This is our third week in our Thessalonian study, today we are beginning in the latter half of chapter 1 verse 5. “You know what kind of men we proved to be among you…”
Paul and Silvanus and Timothy proved to be men whose words and deeds matched, and whose words and deeds are in line with Jesus’ words and works. They meet the standards later written in Titus 1:5-2:8. They so spoke (earlier in verse 5) and so lived out the gospel, proving themselves to be His disciples (pause here, please read John 15:8; a great meditation!).
This is the abiding life!!! We are not called to please others or seek glory from others; so this ‘proving’ is not in order to make something of ourselves before our peers. Rather, our lives should “prove” or display or simply show that we are His disciples. This is not a call to self-effort, this is a reminder that true believers will make Him known in word and deed; we will be fruitful branches bringing Him glory.
There is no room in Paul’s theology for “preach the gospel, and use words when necessary.” How often Paul reminds them of what he spoke, and taught. His custom was to use words–reasoning, speaking, teaching (as Jesus’ custom was, see Luke 4:15 & Matthew 4:23). Paul was always using words to proclaim the gospel.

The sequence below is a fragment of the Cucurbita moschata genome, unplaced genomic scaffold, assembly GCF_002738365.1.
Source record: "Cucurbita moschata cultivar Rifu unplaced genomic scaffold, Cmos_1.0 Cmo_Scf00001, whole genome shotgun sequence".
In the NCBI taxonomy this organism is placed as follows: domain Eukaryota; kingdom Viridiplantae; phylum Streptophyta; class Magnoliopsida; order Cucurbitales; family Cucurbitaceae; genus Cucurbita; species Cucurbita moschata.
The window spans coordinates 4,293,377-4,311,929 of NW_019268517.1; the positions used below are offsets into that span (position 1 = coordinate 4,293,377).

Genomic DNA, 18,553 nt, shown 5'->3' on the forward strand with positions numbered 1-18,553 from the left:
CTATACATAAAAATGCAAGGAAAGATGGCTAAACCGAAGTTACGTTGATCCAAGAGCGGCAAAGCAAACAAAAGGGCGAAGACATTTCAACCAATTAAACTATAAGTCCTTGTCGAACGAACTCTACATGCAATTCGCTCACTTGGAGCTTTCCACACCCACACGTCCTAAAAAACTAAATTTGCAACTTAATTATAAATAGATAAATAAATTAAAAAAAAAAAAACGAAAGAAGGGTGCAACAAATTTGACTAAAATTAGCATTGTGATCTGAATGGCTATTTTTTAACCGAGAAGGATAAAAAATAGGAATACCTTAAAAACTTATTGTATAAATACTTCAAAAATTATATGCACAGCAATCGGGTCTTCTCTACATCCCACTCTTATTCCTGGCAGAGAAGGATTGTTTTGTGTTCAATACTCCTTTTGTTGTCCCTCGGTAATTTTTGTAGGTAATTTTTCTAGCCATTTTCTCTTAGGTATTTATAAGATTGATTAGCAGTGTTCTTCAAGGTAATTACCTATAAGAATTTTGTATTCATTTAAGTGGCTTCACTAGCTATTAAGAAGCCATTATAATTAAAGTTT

It is a proclamation! And as they proclaim, it was not “in word only, but also in power and the Holy Spirit and full conviction” (see last week’s notes here). And those who hear, the Spirit works through the Word to apply the gospel, “by the washing of regeneration and renewal of the Holy Spirit.” TItus 3:5.
For more to ponder concerning this “proved to be” see: 2 Corinthians 4:1-5; 2 Timothy 2:15, 4:17; And from another apostle, 1 John 1:3. This is not the only time Paul reminds them of his time with them, he does so in every chapter of this short epistle.
1 Cor 4:16, 11:1; Phil 3:17-21; Hebrews 6:12, 13:7;
This is part of how we grow in our faith, how we “learn Christ” (cf Ephesians 4:20f). They became imitators, having received the word. They heard, they saw, they imitated; as little children imitate parents and older siblings. Again–word and deed go together! We do not show, and expect imitation, and then add in some teaching. How do we make disciples? (word and deed, “teaching them to obey” see Matthew 28; “The grace of God appeared, instructing us to…” Titus 2:11-15).